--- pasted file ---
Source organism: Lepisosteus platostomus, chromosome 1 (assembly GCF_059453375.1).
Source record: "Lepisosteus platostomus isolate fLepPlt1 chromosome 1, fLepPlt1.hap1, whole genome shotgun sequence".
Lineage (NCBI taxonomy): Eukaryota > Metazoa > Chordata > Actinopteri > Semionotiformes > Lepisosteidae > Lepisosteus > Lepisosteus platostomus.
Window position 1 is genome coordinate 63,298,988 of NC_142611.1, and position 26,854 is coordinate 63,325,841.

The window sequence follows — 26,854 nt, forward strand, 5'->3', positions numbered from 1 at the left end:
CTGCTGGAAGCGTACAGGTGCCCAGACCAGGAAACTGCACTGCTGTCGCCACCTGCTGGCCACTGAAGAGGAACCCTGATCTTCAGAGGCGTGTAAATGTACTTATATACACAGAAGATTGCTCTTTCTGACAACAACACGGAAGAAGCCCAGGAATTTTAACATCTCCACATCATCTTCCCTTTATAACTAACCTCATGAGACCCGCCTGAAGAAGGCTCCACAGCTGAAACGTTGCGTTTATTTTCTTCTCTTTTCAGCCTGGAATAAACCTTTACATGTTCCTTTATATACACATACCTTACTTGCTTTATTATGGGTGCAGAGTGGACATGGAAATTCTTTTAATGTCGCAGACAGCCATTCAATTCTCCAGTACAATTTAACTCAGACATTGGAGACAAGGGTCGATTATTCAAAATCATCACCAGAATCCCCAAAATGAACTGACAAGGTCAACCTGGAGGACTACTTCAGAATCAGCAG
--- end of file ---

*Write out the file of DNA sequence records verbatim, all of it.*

Source organism: Lepisosteus platostomus, chromosome 1 (assembly GCF_059453375.1).
Source record: "Lepisosteus platostomus isolate fLepPlt1 chromosome 1, fLepPlt1.hap1, whole genome shotgun sequence".
Lineage (NCBI taxonomy): Eukaryota > Metazoa > Chordata > Actinopteri > Semionotiformes > Lepisosteidae > Lepisosteus > Lepisosteus platostomus.
Window position 1 is genome coordinate 63,298,988 of NC_142611.1, and position 26,854 is coordinate 63,325,841.

The window sequence follows — 26,854 nt, forward strand, 5'->3', positions numbered from 1 at the left end:
CTGCTGGAAGCGTACAGGTGCCCAGACCAGGAAACTGCACTGCTGTCGCCACCTGCTGGCCACTGAAGAGGAACCCTGATCTTCAGAGGCGTGTAAATGTACTTATATACACAGAAGATTGCTCTTTCTGACAACAACACGGAAGAAGCCCAGGAATTTTAACATCTCCACATCATCTTCCCTTTATAACTAACCTCATGAGACCCGCCTGAAGAAGGCTCCACAGCTGAAACGTTGCGTTTATTTTCTTCTCTTTTCAGCCTGGAATAAACCTTTACATGTTCCTTTATATACACATACCTTACTTGCTTTATTATGGGTGCAGAGTGGACATGGAAATTCTTTTAATGTCGCAGACAGCCATTCAATTCTCCAGTACAATTTAACTCAGACATTGGAGACAAGGGTCGATTATTCAAAATCATCACCAGAATCCCCAAAATGAACTGACAAGGTCAACCTGGAGGACTACTTCAGAATCAGCAG